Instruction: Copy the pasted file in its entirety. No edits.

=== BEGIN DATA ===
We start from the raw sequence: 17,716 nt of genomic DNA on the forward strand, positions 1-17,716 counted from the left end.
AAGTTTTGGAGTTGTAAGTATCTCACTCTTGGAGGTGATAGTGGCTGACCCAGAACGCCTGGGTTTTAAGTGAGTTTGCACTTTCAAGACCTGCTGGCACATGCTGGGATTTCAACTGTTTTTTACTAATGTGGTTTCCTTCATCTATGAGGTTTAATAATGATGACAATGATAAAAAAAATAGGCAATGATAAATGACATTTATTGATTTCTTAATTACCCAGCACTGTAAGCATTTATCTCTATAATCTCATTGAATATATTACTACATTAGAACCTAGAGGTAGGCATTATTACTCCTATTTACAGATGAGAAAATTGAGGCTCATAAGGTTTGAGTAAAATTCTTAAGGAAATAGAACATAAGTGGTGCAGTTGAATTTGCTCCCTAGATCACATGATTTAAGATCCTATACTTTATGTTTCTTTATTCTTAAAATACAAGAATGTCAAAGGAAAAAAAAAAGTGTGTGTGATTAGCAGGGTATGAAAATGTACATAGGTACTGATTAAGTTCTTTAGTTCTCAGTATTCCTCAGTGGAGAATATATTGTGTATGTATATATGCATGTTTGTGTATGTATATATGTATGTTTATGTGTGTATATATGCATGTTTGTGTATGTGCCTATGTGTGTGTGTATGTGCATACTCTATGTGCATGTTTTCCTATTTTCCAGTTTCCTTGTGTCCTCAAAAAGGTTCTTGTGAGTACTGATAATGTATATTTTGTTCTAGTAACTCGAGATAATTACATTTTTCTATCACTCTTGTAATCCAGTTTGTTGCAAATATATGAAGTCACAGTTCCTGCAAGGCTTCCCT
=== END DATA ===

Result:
We start from the raw sequence: 17,716 nt of genomic DNA on the forward strand, positions 1-17,716 counted from the left end.
AAGTTTTGGAGTTGTAAGTATCTCACTCTTGGAGGTGATAGTGGCTGACCCAGAACGCCTGGGTTTTAAGTGAGTTTGCACTTTCAAGACCTGCTGGCACATGCTGGGATTTCAACTGTTTTTTACTAATGTGGTTTCCTTCATCTATGAGGTTTAATAATGATGACAATGATAAAAAAAATAGGCAATGATAAATGACATTTATTGATTTCTTAATTACCCAGCACTGTAAGCATTTATCTCTATAATCTCATTGAATATATTACTACATTAGAACCTAGAGGTAGGCATTATTACTCCTATTTACAGATGAGAAAATTGAGGCTCATAAGGTTTGAGTAAAATTCTTAAGGAAATAGAACATAAGTGGTGCAGTTGAATTTGCTCCCTAGATCACATGATTTAAGATCCTATACTTTATGTTTCTTTATTCTTAAAATACAAGAATGTCAAAGGAAAAAAAAAAGTGTGTGTGATTAGCAGGGTATGAAAATGTACATAGGTACTGATTAAGTTCTTTAGTTCTCAGTATTCCTCAGTGGAGAATATATTGTGTATGTATATATGCATGTTTGTGTATGTATATATGTATGTTTATGTGTGTATATATGCATGTTTGTGTATGTGCCTATGTGTGTGTGTATGTGCATACTCTATGTGCATGTTTTCCTATTTTCCAGTTTCCTTGTGTCCTCAAAAAGGTTCTTGTGAGTACTGATAATGTATATTTTGTTCTAGTAACTCGAGATAATTACATTTTTCTATCACTCTTGTAATCCAGTTTGTTGCAAATATATGAAGTCACAGTTCCTGCAAGGCTTCCCT